Monday, January 26, 2004

The 2004 Adventure, January 26 2004, Locked IN Tana in New Orleans

The day starts sunny and warm, we are both in short sleeved shirts. It ends, cooler, gray, overcast and as a pure example of why when you live the Rver life you need to be handy with your hands, creative, careful, always on guard for the unexpected.

We stop for lunch at a Cracker Barrel and fill up personal engines. Food was great, and later in the day we were glad we had loaded up on protein and carbs (to deal with the stress).

The roads are rough, only road we have had the 5er on that was as bad or close to being as bad was I-94 from Jackson Michigan to Kalamazoo Michigan. The ride is not bumpy as in holes in the road, but rather is a surging type of motion, pushing forward, pulling backward. This continues for miles and miles. We slow down to 50 MPH and get in the left lane, which is marginally better (smoother). The traffic is rather light, so, we figure, let em pass us on the right.

We stop one time and check inside the trailer, of prime concern is the large TV. The trip on I-94, resulted in sheared screws holding it into the cabinet, it all but fell out. We are concerned that even tho we put it back with 4 screws instead of 2 that this road may have sheared the 4 new screws. Happy to report, that is not so.

We have reservations in a nice campground on the south side of New Orleans. In no particular hurry to set up, we are just plugging along at the process. We have learned from many years of Rving, that to hurry is to invite trouble.

This trip, I have for the first time, loaded a lot of books in the cabinets over the desk (in the rear of the unit). I am not sure why, but, I did not secure the doors. Other doors in the 5er that tend to open while under way, we have secured with long strips of velcro (thanks Mary and Larry). Anyway, the rear desk cabinets were not secured, as you can probably guess from the sounds of this report, they will be secured from hence forth!

One of the lessons we have learned from reading the Montana’s Owner Club forum is that if these doors come open, there is a chance you can damage the slides, IF you open the slides without closing the doors first. One of the safety checks we do BEFORE we open the slides is to check around all three slides for anything that has moved, fallen, or jammed. I check the desk doors by standing in the bedroom and looking over the slide. This time I saw that one of the doors was open. I had Tilly in my arms (the other 3 were in the truck) and Al was outside. I called him inside and showed him the door.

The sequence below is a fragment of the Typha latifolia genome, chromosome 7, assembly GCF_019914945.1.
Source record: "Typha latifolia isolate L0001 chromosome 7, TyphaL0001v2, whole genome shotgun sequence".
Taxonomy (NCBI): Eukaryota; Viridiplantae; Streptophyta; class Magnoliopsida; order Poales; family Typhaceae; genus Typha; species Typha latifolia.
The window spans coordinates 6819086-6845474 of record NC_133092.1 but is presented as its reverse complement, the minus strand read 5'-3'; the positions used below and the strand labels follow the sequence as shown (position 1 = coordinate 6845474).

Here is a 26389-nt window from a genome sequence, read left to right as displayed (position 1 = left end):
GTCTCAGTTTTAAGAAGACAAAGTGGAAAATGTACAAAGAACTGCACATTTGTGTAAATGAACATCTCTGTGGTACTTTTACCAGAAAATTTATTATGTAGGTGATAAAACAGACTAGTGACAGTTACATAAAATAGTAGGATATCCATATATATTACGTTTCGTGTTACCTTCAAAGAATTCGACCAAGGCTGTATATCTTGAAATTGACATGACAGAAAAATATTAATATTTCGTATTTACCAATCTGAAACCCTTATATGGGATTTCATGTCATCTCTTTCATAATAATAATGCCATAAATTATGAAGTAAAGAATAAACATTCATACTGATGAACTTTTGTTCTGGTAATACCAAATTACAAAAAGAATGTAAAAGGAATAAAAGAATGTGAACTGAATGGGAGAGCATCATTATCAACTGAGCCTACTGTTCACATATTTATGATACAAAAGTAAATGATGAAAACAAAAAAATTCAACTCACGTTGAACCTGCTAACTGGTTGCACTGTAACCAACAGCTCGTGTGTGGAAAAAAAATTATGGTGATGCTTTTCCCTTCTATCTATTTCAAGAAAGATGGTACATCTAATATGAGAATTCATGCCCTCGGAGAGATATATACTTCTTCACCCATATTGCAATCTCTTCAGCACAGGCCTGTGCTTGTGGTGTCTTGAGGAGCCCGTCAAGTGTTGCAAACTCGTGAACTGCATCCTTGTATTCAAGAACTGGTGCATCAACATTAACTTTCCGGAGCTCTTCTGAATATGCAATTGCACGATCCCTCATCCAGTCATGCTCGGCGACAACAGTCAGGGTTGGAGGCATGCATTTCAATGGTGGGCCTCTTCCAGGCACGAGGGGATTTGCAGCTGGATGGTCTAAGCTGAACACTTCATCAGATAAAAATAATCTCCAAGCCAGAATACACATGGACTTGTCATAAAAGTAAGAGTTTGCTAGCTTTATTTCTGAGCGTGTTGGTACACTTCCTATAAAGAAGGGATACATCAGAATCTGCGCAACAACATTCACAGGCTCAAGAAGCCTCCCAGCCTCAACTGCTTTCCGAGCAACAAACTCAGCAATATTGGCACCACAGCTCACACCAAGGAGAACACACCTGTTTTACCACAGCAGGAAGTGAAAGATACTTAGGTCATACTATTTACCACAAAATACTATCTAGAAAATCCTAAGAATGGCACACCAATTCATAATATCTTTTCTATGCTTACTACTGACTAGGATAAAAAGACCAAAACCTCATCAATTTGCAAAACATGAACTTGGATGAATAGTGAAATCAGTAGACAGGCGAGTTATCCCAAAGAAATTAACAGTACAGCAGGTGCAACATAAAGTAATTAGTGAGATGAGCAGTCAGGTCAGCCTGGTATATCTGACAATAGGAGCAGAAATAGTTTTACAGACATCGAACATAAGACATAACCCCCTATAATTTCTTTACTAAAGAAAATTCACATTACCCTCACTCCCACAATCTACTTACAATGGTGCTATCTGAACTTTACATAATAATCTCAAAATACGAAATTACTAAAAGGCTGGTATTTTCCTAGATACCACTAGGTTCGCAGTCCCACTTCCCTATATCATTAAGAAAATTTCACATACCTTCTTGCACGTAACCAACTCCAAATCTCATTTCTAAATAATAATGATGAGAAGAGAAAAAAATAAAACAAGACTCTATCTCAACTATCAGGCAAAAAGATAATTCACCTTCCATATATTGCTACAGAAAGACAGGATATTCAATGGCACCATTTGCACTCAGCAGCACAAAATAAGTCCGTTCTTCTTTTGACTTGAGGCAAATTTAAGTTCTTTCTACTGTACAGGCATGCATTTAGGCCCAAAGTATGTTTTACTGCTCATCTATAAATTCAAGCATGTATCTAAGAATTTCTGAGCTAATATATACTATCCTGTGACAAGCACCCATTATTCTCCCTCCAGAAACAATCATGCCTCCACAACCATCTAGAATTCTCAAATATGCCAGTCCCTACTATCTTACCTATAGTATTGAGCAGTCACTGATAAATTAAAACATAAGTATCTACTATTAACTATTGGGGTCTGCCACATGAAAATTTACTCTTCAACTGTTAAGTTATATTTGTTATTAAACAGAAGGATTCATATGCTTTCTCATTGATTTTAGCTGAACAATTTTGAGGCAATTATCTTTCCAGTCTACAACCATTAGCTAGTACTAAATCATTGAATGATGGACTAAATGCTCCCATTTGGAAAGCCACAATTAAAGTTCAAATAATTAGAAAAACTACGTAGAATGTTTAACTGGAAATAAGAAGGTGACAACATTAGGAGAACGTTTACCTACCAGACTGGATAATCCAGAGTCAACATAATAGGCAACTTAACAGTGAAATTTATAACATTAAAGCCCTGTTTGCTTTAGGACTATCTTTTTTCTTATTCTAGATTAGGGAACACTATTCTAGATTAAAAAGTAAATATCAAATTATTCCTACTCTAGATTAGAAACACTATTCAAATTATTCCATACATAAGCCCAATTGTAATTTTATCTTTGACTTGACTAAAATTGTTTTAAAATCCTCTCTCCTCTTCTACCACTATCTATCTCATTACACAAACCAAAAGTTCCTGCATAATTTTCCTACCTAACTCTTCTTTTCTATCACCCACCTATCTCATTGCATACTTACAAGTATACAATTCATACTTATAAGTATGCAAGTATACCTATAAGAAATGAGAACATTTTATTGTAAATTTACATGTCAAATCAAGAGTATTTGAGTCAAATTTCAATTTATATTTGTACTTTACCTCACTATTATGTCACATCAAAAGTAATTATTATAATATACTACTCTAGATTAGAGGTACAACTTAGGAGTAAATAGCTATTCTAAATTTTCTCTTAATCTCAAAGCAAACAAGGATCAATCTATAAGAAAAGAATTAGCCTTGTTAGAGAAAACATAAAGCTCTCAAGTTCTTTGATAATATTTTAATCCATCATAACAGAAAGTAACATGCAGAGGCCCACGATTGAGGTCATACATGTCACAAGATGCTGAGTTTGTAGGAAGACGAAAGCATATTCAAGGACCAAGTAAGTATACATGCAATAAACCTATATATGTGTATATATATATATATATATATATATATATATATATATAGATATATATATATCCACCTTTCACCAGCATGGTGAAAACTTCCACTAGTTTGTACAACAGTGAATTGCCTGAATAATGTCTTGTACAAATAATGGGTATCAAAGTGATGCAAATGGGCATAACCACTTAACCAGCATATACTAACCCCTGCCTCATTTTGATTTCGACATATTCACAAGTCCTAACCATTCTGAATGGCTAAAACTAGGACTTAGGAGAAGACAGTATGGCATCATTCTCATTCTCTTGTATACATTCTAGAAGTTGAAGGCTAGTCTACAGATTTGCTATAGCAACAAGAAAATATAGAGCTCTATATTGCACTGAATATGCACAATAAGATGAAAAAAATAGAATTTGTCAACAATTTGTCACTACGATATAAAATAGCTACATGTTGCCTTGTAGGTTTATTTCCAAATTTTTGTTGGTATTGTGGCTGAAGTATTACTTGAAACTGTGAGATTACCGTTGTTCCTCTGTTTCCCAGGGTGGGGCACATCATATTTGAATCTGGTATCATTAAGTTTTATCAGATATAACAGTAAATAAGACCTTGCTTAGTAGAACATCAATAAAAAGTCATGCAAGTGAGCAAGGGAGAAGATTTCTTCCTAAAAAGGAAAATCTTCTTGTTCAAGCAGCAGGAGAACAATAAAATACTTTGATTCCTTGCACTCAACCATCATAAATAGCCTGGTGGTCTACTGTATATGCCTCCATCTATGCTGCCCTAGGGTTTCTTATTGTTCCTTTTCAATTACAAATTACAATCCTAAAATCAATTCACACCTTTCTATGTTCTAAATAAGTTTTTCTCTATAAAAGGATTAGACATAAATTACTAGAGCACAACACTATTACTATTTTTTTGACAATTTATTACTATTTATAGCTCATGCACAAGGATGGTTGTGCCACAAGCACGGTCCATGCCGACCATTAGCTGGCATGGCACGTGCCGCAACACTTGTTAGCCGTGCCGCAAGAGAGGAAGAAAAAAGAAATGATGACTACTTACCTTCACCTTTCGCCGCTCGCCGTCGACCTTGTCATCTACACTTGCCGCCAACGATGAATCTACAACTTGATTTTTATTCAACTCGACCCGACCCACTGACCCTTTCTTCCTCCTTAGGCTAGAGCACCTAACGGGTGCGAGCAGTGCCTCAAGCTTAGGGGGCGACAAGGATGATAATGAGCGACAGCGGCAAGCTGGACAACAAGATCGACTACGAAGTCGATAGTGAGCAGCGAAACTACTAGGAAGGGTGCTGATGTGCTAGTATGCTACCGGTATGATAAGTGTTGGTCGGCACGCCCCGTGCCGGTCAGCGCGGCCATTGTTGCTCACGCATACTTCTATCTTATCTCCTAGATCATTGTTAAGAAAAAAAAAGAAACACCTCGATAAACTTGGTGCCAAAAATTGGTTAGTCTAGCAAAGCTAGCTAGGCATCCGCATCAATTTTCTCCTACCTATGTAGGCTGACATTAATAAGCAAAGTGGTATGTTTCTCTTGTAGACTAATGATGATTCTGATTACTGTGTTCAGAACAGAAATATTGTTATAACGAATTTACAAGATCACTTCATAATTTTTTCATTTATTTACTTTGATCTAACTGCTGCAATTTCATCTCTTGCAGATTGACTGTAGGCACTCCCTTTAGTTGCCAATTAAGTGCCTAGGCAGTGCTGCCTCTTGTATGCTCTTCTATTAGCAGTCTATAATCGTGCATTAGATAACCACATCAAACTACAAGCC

Solution, Carol climbed over the kitchen cabinets and sink and closed the door. I now see that several items have fallen OUT of the cabinet and are on the floor. And, yes, if we had moved the slide, those items would have jammed when the slide went out; we would have had big trouble. Al handed me a pole we use for opening ceiling vents and I used it to slide all the items on the floor to a safe place under the desk.

We put the slides out, all is well.

UNTIL - - - - - - - - - - - - - we try to go outside to finish setting up. Now mind you, 3 of the dogs are in the truck, as is my purse, computer, camera and other stuff. The truck is not locked! We cannot get OUT of the trailer. The door handle is broken. We are locked IN the trailer.

We put the slides back in, thinking that possibly, the door is jammed somehow. Nope, that did not help.

We open the emergency window behind the couch to note that to jump out we would land on the sewer hose and that it is a really long drop and that unless the 5er is burning, we really don’t want to JUMP! UGH.

Next, Al asks me, do you have the cell phone, we can call the office. Well, yes, I have the cell phone, but the phone number is IN the truck!

So, running out of options, we creatively (?) decide to set off the alarm on the truck. I do have my truck keys in my pocket. And, that is exactly what we do. We set the alarm off several times until the owner of the campground came over to investigate.

Al explained the situation, and the owner gently, but easily opened the door from the outside. Yes, HUGE SIGH OF RELIEF goes here. Another fellow came along with a terrific little pocket knife, with other kinds of tools packed in. With that, we examined the situation. Boiled down, there is a pin that holds the inside door handle together. The pin had slipped out, in effect making the inside handle inoperative. We could not get to that pin while the door was closed due to the screen door. Al pulled the pin all the way out, adjusted the handle so that it would function, replaced pin, and then put some silicone caulk on both ends of the pin, hoping that would hold said pin in place FOREVER!

Got to say, we have been locked out of the trailer at least once, and now we have been locked IN the trailer. In a way, I think I prefer being locked OUT! But, my preference is to never have to repeat either experience!

We purchase tickets for a tour of New Orleans (N’Awlins) tomorrow, so, the rest of the evening is spent collecting our nerves, setting up, a small dinner and rest.

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